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29 January

Saint Julian
1826, Father Champagnat went to convalesce with Father Dervieux, parish priest of Saint Peter’s at Saint-Chamond

Marist Calendar - January

International Day of Zero Tolerance for Female Genital Mutilation



Institute promotes education of human rights to eradicate such practices

06/02/2017: General House

February 6th is designated by the United Nations as the “International Day of Zero Tolerance for Female Genital Mutilation” (FGM). The Marist institution joins in this call for the elimination of the practice of FGM.

The United Nations Children’s Fund (UNICEF), the United Nations Population Fund (UNFPA), the World Health Organisation (WHO) and the United Nations General Assembly have all published statements and resolutions denouncing this practice.

The Marist Institution promotes the teaching of human rights, as this is one of the best ways to positively influence younger generations to progressively eliminate social practices that violate human rights. Let us educate ourselves by promoting equal rights, respect and the participation of both sexes in small educational communities and schools, which provide a cradle for learning on how to fully participate in adult society. Discrimination is one of the causes of social inequality.

It is estimated that some 200 million women and girls alive today have been subjected to FGM, and that about 3 million girls are believed to be at risk of mutilation every year. The practice of FGM can take place any time after the birth of the child, up until marriage. This practice is also known as ‘female genital cutting’, however the term ‘mutilation’ better describes the concept from a human rights perspective.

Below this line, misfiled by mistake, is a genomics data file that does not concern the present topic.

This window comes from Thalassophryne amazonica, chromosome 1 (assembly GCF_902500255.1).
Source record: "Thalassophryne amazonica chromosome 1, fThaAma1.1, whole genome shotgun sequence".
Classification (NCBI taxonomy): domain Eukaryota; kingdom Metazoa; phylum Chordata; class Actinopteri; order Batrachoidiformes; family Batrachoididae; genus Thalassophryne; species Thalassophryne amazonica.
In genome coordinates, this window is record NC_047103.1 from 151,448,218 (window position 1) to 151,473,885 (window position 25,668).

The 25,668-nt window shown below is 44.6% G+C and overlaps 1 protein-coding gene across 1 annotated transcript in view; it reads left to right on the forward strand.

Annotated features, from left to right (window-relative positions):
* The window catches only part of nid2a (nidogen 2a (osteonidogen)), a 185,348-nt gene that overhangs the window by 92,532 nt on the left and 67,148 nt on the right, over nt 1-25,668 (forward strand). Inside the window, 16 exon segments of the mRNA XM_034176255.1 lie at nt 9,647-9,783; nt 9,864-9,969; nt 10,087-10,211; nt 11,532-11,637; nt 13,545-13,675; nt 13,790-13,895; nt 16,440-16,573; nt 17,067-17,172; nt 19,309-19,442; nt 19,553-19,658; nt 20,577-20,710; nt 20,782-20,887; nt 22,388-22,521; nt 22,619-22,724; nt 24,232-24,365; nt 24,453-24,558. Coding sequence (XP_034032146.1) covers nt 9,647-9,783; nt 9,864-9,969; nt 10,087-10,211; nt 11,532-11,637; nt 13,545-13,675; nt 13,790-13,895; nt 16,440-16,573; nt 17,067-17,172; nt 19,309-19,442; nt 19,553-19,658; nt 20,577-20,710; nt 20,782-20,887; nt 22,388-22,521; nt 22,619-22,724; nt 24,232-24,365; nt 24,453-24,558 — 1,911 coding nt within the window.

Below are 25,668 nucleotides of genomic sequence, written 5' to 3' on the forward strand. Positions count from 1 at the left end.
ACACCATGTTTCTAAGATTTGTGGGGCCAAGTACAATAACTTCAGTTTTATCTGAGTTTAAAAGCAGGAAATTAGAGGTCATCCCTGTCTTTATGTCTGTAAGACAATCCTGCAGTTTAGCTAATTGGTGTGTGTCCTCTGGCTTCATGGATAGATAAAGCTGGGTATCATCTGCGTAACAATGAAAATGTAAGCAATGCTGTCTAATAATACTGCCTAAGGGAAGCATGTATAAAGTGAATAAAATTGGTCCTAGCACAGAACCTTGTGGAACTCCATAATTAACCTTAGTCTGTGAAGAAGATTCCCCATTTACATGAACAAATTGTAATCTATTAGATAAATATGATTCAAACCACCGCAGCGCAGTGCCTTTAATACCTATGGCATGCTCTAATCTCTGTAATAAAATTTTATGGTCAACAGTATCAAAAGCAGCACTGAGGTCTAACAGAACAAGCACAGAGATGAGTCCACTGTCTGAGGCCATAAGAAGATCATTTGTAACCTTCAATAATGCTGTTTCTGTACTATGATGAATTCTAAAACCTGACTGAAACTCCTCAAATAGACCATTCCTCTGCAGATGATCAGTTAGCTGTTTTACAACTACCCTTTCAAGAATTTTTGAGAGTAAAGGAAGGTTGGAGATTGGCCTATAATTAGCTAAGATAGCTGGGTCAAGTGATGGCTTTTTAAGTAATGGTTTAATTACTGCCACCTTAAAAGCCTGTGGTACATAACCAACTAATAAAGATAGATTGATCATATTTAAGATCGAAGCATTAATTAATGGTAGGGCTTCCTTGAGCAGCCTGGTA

The practice of FGM has existed since ancient times. Evidence has been found of its practice from as early as 5th Century B.C in Tropical Africa, the Phillipines, Amazonian Tribes and Australia; one form of FGM was even practiced in Europe and the United States until the middle of the 20th century, as a method of treating certain ailments. Today, FGM has not disappeared and continues to be practiced in some 30 countries across Africa, the Middle East and Asia.

It is clear that this practice does not provide any kind of benefit, but causes physical damage and lasting psychological harm, and constitutes a flagrant violation of the rights of women. FGM is carried out in communities where there is great inequality between genders, and is an example of extreme discrimination against women. Those who practice it violate the rights of health, safety and physical integrity, as well as violating the right to not be subjected to torture, cruel, inhuman or degrading treatment and - if the victim dies because of the practice - violates the right to life. When practiced on young girls, FGM also violates rights under the Convention on the Rights of the Child.

If a girl or a young person does not participate in this practice, they can be condemned in their community as well as suffering harassment and ostracism in the societies where it takes place. These communities justify the practice because they believe that the social benefits are greater than the disadvantages. The practice is seen as a sexual initiation that marks the transition from girl to woman, therefore, it supposes a cultural inheritance necessary for the upbringing of the girl and to prepare her for her adult and matrimonial life. It is considered an acceptable sexual behaviour, as it aims to ensure virginity until marriage and fidelity after it. It is also believed that undergoing FGM will help girls in finding a husband.

Those who practice this type of operation often believe that it has a religious foundation, however, FGM has no foundation in religion nor religious support, as there are no writings that support the practice. The position of religious leaders is varied: there are those who support it, others who say that it is irrelevant from a religious point of view, and others who are totally opposed. 

Br Manel Mendoza

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